The scene in the airplane last week involving the man with autism, has stuck with me. I keep wondering what the airlines would need to help them cope with situations such as the one we witnessed. Of course I am approaching this question with the assumption that they are interested in mitigating the damage and distress such a scene may cause, not only for the man with autism, but for the other passengers seated nearby, as well as the flight crew. At the very least – the airlines and all such companies who may come into contact with persons with autism should be educated enough to know how best to deal with most situations that might arise. Given the current rise in autism, it seems scenarios such as the one I described last week will occur with increasing frequency. At the very least, it does seem obvious that when a person with autism has requested a window seat they should be accommodated, just as someone who requires a wheelchair is given an aisle seat.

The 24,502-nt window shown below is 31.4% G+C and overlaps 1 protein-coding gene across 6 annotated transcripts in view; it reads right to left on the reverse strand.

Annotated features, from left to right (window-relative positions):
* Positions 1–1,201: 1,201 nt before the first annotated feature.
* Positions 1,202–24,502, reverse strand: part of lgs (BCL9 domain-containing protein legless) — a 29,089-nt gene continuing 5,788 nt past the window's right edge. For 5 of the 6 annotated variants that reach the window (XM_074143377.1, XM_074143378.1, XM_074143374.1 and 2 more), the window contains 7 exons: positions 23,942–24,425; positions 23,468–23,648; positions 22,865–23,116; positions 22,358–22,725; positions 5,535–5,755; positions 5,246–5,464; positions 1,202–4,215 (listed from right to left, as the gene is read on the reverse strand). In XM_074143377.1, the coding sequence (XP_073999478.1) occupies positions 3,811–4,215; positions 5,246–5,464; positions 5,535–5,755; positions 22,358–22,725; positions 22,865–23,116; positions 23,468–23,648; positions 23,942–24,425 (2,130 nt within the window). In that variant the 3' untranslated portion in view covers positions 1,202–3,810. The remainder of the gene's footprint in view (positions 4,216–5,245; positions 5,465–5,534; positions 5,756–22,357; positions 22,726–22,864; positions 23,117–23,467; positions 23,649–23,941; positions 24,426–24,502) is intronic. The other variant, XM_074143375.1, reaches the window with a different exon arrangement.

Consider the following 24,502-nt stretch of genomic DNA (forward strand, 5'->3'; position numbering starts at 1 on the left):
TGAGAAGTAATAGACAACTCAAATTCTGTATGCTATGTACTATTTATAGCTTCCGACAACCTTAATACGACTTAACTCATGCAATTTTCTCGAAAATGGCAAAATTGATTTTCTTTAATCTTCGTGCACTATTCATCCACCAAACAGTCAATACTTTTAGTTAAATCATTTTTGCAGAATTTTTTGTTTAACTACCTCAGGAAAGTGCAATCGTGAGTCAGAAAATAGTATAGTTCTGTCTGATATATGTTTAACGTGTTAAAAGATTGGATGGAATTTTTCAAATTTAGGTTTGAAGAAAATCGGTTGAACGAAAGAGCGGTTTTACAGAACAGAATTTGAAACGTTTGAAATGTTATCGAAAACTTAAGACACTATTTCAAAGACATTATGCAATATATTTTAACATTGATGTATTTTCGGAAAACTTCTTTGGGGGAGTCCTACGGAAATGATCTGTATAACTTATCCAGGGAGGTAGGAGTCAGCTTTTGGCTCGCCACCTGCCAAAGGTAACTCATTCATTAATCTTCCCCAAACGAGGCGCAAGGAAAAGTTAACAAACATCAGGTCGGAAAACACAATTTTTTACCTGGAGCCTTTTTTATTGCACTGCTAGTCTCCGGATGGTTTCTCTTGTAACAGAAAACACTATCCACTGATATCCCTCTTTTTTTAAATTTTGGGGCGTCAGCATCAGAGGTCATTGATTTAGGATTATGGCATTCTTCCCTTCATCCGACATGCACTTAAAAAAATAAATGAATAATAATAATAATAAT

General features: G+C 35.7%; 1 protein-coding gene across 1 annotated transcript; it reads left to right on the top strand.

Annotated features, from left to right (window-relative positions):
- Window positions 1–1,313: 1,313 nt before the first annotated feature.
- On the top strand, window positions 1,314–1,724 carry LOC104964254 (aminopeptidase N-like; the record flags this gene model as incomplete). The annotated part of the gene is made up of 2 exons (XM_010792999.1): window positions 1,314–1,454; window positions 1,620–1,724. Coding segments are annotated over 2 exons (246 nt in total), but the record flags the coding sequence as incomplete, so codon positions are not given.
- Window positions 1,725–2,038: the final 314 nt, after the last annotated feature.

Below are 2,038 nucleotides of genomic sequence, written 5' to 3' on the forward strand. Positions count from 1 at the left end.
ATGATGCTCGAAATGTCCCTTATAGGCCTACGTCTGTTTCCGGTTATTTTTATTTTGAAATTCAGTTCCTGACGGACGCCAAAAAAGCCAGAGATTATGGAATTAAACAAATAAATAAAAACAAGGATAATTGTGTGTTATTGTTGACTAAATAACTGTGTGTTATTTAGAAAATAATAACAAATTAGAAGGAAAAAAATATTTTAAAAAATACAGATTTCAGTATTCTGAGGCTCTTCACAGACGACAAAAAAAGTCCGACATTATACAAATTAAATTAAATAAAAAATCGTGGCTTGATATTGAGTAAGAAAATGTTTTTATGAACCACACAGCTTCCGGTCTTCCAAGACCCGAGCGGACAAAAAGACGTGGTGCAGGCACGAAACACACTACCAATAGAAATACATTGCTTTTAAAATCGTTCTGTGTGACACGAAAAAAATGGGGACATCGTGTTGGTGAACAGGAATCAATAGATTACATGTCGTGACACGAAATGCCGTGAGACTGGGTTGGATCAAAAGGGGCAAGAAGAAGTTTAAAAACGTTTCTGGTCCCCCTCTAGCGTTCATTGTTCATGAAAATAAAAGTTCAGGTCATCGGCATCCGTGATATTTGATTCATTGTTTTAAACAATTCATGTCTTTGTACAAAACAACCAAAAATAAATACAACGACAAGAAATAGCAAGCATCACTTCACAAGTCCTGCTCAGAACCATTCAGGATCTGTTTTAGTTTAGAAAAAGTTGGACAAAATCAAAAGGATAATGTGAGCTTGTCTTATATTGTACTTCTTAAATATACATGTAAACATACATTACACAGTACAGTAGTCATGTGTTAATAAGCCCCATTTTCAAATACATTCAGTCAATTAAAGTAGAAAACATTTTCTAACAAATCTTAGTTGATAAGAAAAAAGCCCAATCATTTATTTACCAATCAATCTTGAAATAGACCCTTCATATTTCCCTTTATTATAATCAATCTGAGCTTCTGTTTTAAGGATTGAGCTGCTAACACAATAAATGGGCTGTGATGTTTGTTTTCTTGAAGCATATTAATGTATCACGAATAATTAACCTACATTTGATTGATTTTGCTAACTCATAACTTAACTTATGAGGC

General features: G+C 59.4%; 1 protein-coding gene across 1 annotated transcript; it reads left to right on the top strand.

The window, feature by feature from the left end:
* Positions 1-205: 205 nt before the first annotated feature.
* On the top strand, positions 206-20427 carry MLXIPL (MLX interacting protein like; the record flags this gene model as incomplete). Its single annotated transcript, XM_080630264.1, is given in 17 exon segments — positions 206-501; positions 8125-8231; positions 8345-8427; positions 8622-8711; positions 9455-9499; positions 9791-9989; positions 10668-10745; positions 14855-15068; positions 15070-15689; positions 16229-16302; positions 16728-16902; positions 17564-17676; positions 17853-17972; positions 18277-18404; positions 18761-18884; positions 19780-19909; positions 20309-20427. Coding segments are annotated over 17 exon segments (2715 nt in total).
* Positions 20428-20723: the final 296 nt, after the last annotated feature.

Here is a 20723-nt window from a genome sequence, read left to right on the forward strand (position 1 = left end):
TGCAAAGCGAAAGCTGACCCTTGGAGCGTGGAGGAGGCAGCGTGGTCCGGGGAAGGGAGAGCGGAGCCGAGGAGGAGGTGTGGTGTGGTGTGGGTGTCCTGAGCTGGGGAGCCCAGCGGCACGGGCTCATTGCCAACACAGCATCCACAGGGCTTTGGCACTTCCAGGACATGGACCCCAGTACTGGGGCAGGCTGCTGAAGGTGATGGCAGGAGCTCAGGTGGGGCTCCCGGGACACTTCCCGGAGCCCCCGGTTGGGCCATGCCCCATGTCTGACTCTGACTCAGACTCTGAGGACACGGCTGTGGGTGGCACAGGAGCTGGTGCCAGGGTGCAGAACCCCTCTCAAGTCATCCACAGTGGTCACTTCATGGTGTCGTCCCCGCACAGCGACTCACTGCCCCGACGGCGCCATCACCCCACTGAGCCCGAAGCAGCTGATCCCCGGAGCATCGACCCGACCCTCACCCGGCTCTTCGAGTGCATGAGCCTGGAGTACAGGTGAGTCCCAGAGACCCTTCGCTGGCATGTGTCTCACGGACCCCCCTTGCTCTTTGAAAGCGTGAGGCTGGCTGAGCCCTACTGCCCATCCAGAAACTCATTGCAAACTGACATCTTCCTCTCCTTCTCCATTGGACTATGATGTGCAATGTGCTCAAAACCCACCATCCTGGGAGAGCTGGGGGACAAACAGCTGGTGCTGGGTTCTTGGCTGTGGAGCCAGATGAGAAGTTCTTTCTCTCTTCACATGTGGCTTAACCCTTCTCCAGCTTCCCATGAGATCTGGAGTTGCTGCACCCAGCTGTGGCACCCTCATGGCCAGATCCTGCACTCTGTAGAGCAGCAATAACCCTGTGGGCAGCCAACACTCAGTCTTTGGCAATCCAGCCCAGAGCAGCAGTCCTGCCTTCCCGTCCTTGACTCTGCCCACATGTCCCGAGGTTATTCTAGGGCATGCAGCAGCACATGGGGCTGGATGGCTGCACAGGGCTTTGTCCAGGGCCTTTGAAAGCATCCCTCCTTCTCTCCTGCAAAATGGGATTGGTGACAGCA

Why is it that neurological differences are treated any differently than physical? The answer is – for the most part neurological issues go unseen. We cannot see inside the person’s brain and so we make assumptions. Assumptions that the person has a psychological “problem” or are simply behaving badly because they are – poorly brought up or have emotional problems. We have words for people like this, most of them cannot be written without using a lot of keyboard symbols. We have little tolerance for those who seem to indulge their worst desires and allow themselves to act out on those selfish interests. But what of the people who, like the man we encountered last week, have autism? Do we not, as a society, have an obligation to these people?
For more on autism and my daughter, Emma’s journey through a childhood of it, go to: www.EmmasHopeBook.com